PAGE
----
Biochemistry Journal-Full Text

Journal of Advanced Biochemistry

Quantitative and Qualitative Phytochemical Screening of Aqueous and Ethanol Extracts of Indole Acetic Acid-Treated Okra Fruits

Adewale Michael Esan1*ORCID ID, Charles Ojo Olaiya1, Tolulope Omotope Omolekan2, Kamarudeen Adewumi Aremu3, and Henry Rinde Y. Adeyemi4

1Department of Biochemistry, Faculty of Basic Medical Sciences, University of Ibadan, Ibadan, Oyo State, Nigeria.

2Department of Biochemistry, Bowen University Iwo, Osun State, Nigeria.

3Department of Integrated Sciences, Kwara State College of Education, Oro, Kwara State, Nigeria.

4Department of Biochemistry, Federal University of Minna, Niger State, Nigeria.

*Corresponding Author: Esan AM, Department of Biochemistry, Faculty of Basic Medical Sciences, University of Ibadan, Ibadan, Oyo State, Nigeria. E-mail:

Citation: Esan AM, Olaiya CO, Omolekan TO, Aremu KA, Adeyemi HRY. Quantitative and Qualitative Phytochemical Screening of Aqueous and Ethanol Extracts of Indole Acetic Acid-Treated Okra Fruits. Journal of Advanced Biochemistry. 2020;1(1):1-9.

Copyright: © 2020 Esan AM, et al. This is an open-access article distributed under the terms of the Creative Commons Attribution License, which permits unrestricted use, distribution, and reproduction in any medium, provided the original author and source are credited.

Received On: 22nd October,2020     Accepted On: 10th November,2020    Published On: 20th November,2020


Okra (Abelmoschus esculentus L.) is an important medicinal plant. The control and indole acetic acid-treated okra fruits ground powder was subjected to aqueous and ethanol extracts separately by the maceration method. The qualitative and quantitative analysis were confirmed in both aqueous and ethanol fruits powder extracts. The presence of tannins, saponin, flavonoids, alkaloids, terpenoids, and cardiac glycosides were ascertained in aqueous and ethanol fruits powder extracts. The quantitative results of the aqueous and ethanolic crude extracts of fruit powder revealed the total flavonoids content in ethanol extracts of the control and indole acetic acid-treated fruit powder in the range of 15.35 ± 3.00 to 20.79 ± 3.65 mg of QE/g dw. In comparison, the tannins and cardiac glycosides contents were in the range of 120.00 to 200.65 mg/100 g and 95.50 to 100.55 mg/100 g, respectively. The percentage yield of saponin and alkaloids was higher in the ethanol crude extract of indole acetic acid-treated fruit powder, and the values are 14.45 and 10.59%, respectively. The present study results showed that okra might be a promising target for the phytochemicals exploitation for health benefit and as a substitute medicine.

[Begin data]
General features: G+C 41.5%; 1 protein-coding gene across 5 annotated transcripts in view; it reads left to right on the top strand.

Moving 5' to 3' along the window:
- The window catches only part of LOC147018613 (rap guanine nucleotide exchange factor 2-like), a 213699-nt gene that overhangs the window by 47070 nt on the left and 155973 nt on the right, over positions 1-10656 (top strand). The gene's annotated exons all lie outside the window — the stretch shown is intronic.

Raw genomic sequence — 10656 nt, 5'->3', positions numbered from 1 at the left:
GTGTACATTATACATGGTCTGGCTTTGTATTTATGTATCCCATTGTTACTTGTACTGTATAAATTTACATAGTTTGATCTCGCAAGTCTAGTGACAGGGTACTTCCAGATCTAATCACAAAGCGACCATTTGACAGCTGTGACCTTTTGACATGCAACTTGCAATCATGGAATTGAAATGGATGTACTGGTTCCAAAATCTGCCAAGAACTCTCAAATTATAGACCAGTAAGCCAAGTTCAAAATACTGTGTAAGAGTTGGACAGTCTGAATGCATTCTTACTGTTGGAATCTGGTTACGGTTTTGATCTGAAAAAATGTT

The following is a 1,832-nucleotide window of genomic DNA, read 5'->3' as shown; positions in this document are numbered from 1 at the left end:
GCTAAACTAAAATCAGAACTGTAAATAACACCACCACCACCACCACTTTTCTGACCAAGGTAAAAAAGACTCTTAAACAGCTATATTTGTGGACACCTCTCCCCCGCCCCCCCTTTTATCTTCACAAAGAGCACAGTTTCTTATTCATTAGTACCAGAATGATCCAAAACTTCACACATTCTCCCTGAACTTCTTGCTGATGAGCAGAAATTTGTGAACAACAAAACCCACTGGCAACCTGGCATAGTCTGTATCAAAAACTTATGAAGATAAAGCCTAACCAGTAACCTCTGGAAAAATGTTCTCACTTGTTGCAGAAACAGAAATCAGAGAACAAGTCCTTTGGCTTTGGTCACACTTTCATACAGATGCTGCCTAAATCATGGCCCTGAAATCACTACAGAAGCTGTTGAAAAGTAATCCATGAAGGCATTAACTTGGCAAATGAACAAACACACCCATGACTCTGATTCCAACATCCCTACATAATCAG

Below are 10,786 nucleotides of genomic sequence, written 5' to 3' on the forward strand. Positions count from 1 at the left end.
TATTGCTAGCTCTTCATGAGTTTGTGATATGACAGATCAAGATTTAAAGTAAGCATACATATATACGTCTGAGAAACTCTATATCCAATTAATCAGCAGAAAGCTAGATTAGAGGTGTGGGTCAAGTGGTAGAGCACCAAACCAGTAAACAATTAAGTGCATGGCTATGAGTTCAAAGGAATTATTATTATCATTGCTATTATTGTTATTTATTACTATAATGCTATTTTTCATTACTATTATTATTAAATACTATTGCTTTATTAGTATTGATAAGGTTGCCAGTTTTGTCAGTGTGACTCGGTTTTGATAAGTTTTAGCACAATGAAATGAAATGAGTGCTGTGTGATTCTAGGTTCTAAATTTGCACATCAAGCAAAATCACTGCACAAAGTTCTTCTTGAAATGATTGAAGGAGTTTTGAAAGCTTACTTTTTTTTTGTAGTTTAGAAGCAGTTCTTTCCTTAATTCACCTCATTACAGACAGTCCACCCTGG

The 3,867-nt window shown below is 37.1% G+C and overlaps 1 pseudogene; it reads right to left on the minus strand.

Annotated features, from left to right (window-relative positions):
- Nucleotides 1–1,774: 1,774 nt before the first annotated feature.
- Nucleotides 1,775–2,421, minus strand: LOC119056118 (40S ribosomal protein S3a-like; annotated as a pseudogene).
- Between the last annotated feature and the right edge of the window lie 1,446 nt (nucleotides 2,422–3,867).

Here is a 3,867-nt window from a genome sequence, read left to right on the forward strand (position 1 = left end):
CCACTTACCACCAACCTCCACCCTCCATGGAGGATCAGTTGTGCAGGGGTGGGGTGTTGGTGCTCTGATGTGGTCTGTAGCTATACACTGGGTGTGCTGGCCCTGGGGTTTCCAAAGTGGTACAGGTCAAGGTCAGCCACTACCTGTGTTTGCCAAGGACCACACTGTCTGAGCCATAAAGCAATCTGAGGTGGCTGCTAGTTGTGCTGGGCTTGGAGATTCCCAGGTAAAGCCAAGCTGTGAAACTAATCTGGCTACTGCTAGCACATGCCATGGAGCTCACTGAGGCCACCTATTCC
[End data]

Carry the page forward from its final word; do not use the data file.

Keywords: Okra, indole acetic acid, crude extracts, phytochemical constituents.


Various bioactive compounds are produced virtually in all parts of plants. They have medicinal value useful for human beings and animals, while the primary metabolites are essential to the plants [1]. These plants metabolites include cyanogenic glycosides, tannins, terpenoids, steroids, saponins, carotenoids, flavonoids, and alkaloids. Phytochemical constituents of a plant represent its medicinal values with effects on the human body. Hence, screening these bioactive compounds could help detect an important compound that could be applied as the sources of modern drugs [2]. Most bioactive compounds have antioxidant properties that ameliorate the damage caused by the reactive oxygen species (ROS) to the body tissues [3]. Various biotic and abiotic factors like climate change etc. affect plant growth and development, which invariably affect the quality of bioactive compounds present in the plants [4]. Plant hormones are organic molecules that positively interfere with plant growth and development [5]. Plant hormones concentration, type, and application time are essential factors for the accumulation and metabolism of the secondary metabolites, which in turn affect the essential oil content in plants [6].